Frustrated San Francisco Bay Area commuters started the work week Monday facing gridlocked roadways and long lines for buses and ferries as a major transit strike entered its fourth day, increasing pressure on negotiators to reach a deal that resumes train service.
There were signs of movement from the Bay Area Rapid Transit agency and its unions, and BART spokesman Rick Rice said both sides would rturn to the bargaining table sometime Monday afternoon. BART hopes to reach an agreement by 6 p.m. so trains can begin running Tuesday, Rice said.
Traffic leading to the San Francisco-Oakland Bay Bridge was already snarled for miles by 6 a.m. At BART’s station in Walnut Creek, the line for charter buses was at least a hundred-people deep before dawn.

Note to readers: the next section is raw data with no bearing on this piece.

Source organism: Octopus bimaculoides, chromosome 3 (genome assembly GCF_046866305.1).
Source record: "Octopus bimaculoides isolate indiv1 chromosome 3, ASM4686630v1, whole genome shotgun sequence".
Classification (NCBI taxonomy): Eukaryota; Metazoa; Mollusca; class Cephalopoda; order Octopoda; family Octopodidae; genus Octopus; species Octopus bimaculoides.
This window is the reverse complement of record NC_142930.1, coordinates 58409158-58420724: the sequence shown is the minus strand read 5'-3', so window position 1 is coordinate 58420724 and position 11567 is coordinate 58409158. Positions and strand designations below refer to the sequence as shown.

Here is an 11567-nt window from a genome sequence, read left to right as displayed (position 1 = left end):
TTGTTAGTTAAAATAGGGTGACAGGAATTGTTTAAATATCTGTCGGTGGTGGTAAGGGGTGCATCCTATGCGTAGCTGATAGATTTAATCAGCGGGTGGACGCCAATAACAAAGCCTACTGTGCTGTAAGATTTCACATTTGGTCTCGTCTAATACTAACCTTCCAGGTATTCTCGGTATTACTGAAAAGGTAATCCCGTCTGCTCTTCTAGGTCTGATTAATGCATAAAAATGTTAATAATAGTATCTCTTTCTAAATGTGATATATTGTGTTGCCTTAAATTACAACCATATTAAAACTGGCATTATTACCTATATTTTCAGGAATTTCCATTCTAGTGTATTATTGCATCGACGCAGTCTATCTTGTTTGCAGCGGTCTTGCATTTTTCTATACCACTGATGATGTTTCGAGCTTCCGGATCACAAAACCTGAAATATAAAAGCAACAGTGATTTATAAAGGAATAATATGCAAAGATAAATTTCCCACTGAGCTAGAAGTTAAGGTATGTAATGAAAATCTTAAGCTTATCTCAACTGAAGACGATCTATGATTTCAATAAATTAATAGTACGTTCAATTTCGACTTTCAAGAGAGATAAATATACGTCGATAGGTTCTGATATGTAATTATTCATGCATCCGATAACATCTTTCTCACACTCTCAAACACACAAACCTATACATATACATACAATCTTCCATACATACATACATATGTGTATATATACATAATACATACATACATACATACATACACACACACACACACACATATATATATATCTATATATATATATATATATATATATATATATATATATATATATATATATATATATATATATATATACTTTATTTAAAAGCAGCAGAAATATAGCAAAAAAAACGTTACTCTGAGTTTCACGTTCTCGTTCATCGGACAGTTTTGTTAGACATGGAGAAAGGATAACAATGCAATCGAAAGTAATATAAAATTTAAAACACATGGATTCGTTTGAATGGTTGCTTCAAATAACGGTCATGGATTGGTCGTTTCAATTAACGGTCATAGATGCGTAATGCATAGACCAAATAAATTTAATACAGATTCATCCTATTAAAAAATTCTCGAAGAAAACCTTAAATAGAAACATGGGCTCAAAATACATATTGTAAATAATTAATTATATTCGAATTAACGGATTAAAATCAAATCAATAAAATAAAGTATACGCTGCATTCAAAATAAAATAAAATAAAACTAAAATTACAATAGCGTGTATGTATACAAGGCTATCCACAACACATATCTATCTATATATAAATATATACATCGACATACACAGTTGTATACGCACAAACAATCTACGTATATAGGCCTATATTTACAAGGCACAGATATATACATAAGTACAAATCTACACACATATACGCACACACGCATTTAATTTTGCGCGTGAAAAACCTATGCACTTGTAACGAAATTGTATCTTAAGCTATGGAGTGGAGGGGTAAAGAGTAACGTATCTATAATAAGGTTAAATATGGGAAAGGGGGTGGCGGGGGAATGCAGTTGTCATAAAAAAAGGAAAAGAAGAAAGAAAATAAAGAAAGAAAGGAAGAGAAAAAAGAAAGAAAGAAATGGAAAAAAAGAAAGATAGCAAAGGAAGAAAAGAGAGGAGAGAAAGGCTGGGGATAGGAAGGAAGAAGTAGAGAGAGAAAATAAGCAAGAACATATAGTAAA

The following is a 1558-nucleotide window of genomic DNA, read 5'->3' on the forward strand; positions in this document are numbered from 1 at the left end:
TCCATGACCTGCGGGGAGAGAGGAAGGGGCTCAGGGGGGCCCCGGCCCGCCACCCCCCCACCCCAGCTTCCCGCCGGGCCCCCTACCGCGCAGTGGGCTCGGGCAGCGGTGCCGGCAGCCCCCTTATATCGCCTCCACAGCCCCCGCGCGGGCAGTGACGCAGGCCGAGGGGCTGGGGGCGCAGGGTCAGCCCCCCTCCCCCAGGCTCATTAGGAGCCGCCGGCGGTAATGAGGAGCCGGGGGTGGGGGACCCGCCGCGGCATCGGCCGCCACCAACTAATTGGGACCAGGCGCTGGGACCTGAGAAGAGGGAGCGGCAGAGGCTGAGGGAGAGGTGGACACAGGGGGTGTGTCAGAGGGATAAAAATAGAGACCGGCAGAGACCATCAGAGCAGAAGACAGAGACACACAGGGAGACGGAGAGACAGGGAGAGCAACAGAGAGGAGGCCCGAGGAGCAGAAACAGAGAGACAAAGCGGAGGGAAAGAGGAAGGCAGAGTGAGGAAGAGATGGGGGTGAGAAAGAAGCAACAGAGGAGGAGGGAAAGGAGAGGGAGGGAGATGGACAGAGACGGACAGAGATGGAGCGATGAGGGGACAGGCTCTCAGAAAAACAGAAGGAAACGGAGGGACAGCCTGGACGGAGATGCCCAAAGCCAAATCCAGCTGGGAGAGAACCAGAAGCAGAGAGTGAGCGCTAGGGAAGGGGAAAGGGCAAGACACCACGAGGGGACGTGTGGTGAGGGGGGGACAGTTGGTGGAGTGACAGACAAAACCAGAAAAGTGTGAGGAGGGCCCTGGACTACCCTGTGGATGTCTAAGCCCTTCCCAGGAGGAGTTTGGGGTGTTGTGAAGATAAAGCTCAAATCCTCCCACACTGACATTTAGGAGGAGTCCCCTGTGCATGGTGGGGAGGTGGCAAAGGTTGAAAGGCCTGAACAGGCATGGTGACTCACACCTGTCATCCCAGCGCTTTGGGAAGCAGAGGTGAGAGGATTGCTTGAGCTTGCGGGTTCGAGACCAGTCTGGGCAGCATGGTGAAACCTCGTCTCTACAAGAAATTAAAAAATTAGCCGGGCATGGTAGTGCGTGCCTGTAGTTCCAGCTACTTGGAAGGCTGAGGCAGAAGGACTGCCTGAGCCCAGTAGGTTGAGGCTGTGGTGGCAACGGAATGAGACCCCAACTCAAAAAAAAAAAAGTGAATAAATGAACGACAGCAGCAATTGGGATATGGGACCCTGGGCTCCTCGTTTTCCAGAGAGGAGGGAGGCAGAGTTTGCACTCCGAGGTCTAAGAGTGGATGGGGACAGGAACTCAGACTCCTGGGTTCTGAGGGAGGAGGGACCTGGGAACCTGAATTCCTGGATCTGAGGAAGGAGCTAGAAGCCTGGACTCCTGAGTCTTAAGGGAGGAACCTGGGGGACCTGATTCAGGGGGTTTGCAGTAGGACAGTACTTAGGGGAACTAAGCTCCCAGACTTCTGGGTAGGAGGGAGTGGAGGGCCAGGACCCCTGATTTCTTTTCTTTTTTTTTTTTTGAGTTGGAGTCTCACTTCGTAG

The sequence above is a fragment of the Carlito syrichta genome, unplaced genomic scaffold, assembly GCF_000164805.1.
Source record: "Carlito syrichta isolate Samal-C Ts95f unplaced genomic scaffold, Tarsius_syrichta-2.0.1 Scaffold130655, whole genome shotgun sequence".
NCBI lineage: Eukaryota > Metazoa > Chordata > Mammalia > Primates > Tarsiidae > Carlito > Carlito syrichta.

By 7:35 a.m., BART reported that only two of the nine stations offering charter buses had available seats.
"We need BART to be running right now," Karen Wormley said as she waited for a bus in Walnut Creek. “I need to get to work.”
BART, the nation’s fifth-largest commuter rail system, has an average weekday ridership of 400,000.